Does PG&E Like Global Poverty?

“Give me your tired, your poor/Your huddled masses yearning to breathe free…”
– Excerpt from the sonnet “The New Colossus” by Emma Lazarus, inscribed on a plaque at the base of the Statue of Liberty.

COTAP tried to raise the below points both directly with Pacific Gas & Electric (PG&E) and also on its Facebook page, and, disappointingly but unsurprisingly, our comments were deleted and we were blocked.  So, we’re left to wonder what their motivations are, and to squawk, I mean blog, about it…

So, does PG&E like global poverty?  Of course they don’t, who does?  Poverty kills 11 million children every year, and there’s nothing to like about that.

On the other hand, some of the worst injustices in history have been ones of omission.  One simple, reasonable, and yet omitted act by PG&E could result in the missed opportunity to generate over $1.06 million in annual wages in Nicaragua and Mozambique, two of the poorest countries on Earth.

The ClimateSmart program, which allowed PG&E’s utility customers in Northern and Central California to address their home energy-related CO2 emissions, was in many ways noble.  It was one of the first of its kind, it included forestry in its portfolio of carbon projects, and it only picked accredited projects.  PG&E bravely put itself out there as a guinea pig to discover what happens when one mixes land-based carbon offsets with land trusts.

It was recently announced that ClimateSmart is terminating on December 31, 2011 despite attracting 30K customers.  Though far smaller than their projected level of 168K participants, using ClimateSmart’s own figures of a $5 monthly contribution those 30K participants paid in roughly $1.8 million per year.

ClimateSmart participants’ unavoidable emissions are now likely to go unaddressed, and that’s generally not a good thing.

But there is a whole lot more at stake here.

Though we certainly wouldn’t attract all ClimateSmart participants, COTAP could turn an average of 59% of that $1.8 million into $1.06 million in annual wages for rural communities and COTAP project participants like Maria Monteiro.  Maria’s husband died of AIDS and she lives in the central Sofala region of Mozambique, where incomes are $50 annually.  Carbon revenues from our partner Envirotrade’s Sofala community carbon project are helping her to support and feed her five children.  PG&E can help people like Maria by notifying ClimateSmart participants about other offsetting options, including but not limited to COTAP.  And by doing this PG&E can help all other offset programs beyond COTAP, and they create positive environmental and social benefits too.

But will they? PG&E’s currently encouraging ClimateSmart participants to sit tight, bask in the afterglow of their successful and concluded program, and load up on tips about sustainable energy management.  This is insufficient because it doesn’t address customers’ unavoidable CO2 emissions still going into the atmosphere after such energy-saving measures are taken.  And this is insufficient because of the aforementioned missed opportunity to help people like Maria.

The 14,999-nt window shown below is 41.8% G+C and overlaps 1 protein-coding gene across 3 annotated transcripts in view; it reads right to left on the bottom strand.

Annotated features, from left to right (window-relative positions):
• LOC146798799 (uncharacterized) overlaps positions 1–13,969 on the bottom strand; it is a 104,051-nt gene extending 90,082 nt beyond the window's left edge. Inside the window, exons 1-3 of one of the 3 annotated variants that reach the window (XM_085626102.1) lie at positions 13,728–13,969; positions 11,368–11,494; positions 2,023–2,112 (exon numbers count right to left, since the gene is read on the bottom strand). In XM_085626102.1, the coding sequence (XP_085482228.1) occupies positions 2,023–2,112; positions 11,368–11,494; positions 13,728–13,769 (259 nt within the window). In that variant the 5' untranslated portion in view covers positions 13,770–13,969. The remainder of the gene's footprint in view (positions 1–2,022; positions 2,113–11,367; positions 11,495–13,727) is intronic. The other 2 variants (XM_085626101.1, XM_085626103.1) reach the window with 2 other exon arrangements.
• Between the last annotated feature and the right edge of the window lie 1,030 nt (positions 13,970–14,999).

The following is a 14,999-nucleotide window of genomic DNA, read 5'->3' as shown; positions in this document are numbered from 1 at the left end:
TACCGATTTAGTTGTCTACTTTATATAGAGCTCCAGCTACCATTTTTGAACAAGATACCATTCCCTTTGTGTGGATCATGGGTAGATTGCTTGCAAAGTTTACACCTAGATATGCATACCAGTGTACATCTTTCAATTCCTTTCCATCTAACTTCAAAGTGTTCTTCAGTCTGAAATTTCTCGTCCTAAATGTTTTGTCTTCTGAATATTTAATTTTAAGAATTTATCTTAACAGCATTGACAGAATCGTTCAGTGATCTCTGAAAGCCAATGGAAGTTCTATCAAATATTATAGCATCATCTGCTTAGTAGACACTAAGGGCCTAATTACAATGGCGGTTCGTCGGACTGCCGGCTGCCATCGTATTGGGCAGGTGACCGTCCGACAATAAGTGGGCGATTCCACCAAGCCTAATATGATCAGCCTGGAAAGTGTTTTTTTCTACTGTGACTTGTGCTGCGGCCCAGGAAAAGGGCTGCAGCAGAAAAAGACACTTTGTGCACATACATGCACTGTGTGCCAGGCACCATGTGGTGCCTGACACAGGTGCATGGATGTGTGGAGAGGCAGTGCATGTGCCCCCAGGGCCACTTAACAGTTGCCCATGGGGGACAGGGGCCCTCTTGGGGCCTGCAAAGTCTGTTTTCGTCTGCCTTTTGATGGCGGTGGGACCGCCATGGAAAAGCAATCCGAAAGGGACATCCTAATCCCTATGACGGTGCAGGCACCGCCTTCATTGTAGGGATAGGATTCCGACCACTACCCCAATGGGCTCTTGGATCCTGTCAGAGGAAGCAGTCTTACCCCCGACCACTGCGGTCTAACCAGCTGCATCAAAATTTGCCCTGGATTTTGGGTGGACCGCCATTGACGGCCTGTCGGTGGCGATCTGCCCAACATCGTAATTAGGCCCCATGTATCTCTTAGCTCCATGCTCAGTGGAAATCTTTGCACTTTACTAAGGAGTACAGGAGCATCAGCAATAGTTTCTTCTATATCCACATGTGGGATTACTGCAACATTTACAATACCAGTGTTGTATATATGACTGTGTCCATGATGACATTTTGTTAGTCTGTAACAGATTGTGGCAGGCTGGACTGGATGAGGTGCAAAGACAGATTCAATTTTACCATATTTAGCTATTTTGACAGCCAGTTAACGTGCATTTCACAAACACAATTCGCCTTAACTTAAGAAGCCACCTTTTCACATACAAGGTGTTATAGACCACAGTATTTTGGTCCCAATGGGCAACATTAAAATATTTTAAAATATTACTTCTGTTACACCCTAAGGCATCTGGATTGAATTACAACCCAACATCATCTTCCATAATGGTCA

Only by notifying participants of carbon offsetting opportunities, including but not limited to COTAP, which will remain available after their program comes to an end on 12/31/11, can the ClimateSmart program fully become the resounding success which it currently claims to be.

This does not have to be difficult and it can be done impartially.  For example, one easy-to-find, widely-known, objective list of offset providers is the list maintained by the Stockholm Environment Institute’s Carbon Offset Research & Education (CORE) program at  But whatever you do, PG&E, send your ClimateSmart participants something.  Don’t just flush 30K paying offset customers down the toilet.  It’s not good for the environment, and as you can probably tell by now COTAP doesn’t think it’s good for people, either.

Some might say, “Oh, COTAP is just making a fuss because they’d stand to profit if PG&E told ClimateSmart participants about them.”  This is absolutely 100% true, but with an epic twist.  COTAP transparently hands over 90% of individuals’ carbon offset contributions to our partners and their projects which benefit rural farmers in least-developed countries, literally the poorest people in the world.  The profit-seeking approach is common in the carbon credits space, and so COTAP may come across as a sacrifice fly.  But that’s also the point.  To extend the analogy, hundreds of millions of the poorest people in the world are waiting on third base.

So, PG&E… spread some love.  If you were authorized to spend $16.3 million marketing and running ClimateSmart, you can send at least send one free email to participants with a list of organizations eager to pick up where you’ve left off.  We know of at least one organization that’s interested in being on that list : )


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